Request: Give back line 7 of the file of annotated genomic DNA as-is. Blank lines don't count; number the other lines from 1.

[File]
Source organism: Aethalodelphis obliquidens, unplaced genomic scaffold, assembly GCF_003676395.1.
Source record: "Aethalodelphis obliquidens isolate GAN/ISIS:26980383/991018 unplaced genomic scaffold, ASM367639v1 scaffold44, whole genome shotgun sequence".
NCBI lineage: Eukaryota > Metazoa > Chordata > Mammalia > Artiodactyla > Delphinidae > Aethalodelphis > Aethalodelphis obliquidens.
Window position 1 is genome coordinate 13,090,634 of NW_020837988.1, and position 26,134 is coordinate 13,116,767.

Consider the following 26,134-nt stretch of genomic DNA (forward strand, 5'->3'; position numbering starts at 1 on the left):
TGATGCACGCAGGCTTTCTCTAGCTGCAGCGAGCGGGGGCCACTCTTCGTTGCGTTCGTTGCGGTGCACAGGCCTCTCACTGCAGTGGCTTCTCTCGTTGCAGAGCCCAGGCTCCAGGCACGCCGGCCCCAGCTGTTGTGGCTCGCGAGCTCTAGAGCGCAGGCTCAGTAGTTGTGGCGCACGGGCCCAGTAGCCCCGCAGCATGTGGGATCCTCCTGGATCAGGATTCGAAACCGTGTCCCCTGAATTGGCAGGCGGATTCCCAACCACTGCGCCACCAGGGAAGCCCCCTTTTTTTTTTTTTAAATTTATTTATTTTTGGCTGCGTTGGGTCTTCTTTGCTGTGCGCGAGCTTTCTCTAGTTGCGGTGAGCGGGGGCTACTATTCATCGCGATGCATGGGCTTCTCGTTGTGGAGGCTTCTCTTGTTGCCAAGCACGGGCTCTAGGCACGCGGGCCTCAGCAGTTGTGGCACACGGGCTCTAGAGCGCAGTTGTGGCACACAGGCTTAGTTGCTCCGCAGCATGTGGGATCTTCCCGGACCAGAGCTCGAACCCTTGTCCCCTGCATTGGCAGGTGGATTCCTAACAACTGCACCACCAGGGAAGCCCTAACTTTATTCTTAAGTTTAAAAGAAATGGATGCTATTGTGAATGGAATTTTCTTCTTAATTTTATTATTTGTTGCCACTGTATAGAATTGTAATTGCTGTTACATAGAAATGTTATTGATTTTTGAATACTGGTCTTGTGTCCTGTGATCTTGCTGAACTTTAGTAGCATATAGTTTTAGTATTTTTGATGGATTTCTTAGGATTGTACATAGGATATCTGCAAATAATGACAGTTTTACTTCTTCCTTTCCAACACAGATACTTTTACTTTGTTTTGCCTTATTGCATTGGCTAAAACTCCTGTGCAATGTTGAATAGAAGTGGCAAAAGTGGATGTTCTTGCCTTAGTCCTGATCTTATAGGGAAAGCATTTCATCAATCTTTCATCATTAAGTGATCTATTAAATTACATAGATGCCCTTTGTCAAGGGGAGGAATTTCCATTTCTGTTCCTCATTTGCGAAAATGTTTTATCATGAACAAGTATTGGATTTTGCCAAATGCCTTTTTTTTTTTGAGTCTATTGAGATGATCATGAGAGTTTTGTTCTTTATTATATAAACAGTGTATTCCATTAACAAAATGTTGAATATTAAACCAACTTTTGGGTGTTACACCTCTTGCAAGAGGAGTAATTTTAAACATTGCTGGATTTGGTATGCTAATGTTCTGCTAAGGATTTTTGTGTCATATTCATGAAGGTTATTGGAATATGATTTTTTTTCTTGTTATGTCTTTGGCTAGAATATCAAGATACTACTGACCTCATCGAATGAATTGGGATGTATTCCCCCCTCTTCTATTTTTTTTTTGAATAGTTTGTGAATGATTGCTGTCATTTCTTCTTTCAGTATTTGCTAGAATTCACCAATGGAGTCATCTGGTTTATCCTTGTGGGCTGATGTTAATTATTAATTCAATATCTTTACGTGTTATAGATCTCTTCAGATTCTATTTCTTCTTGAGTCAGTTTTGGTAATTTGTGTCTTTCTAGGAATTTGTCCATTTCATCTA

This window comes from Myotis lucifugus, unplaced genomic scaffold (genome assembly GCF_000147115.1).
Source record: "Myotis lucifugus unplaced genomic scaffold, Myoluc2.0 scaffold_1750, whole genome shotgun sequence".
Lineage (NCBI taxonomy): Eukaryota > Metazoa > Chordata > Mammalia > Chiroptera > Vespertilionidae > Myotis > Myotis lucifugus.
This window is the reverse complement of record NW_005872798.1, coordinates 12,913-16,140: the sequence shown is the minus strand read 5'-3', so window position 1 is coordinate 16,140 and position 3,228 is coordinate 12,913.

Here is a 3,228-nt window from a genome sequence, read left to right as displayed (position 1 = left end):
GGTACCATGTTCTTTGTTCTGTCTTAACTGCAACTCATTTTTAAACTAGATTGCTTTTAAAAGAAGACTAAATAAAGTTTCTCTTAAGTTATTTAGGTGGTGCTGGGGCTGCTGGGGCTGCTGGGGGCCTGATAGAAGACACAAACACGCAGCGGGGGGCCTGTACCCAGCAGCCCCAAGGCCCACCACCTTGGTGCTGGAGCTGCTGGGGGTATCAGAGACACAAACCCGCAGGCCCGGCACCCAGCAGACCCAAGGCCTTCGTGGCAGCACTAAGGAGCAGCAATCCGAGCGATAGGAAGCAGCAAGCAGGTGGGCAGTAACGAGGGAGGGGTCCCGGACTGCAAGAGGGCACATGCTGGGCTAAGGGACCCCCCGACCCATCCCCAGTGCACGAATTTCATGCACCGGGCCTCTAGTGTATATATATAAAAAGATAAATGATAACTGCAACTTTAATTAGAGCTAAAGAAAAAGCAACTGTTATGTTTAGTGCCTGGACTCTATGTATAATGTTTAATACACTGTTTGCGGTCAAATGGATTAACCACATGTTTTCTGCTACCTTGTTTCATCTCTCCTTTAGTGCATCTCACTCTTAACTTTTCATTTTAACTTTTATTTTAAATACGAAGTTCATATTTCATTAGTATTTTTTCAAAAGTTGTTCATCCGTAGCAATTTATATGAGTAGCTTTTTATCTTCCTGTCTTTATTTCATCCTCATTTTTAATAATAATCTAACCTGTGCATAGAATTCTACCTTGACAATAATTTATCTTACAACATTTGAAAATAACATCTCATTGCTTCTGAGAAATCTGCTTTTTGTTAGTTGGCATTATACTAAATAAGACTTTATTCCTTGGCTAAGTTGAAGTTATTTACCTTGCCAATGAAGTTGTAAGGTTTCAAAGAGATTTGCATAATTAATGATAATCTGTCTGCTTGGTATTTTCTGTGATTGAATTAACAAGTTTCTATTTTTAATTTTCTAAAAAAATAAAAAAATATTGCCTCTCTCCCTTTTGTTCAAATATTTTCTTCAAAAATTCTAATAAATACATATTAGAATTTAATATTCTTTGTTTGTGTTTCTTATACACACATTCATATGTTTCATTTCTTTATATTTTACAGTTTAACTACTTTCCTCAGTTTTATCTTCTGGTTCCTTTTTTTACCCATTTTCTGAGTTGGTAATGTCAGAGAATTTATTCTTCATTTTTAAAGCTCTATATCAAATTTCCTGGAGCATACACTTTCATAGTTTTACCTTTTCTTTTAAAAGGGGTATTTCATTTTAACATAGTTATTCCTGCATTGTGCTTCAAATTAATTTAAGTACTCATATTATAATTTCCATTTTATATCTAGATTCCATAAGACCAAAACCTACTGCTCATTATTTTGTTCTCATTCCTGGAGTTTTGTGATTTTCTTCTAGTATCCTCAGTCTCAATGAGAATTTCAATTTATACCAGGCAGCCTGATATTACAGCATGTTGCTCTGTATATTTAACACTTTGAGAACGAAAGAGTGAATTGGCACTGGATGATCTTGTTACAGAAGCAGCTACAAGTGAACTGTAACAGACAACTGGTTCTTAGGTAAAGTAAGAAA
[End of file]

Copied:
This window comes from Myotis lucifugus, unplaced genomic scaffold (genome assembly GCF_000147115.1).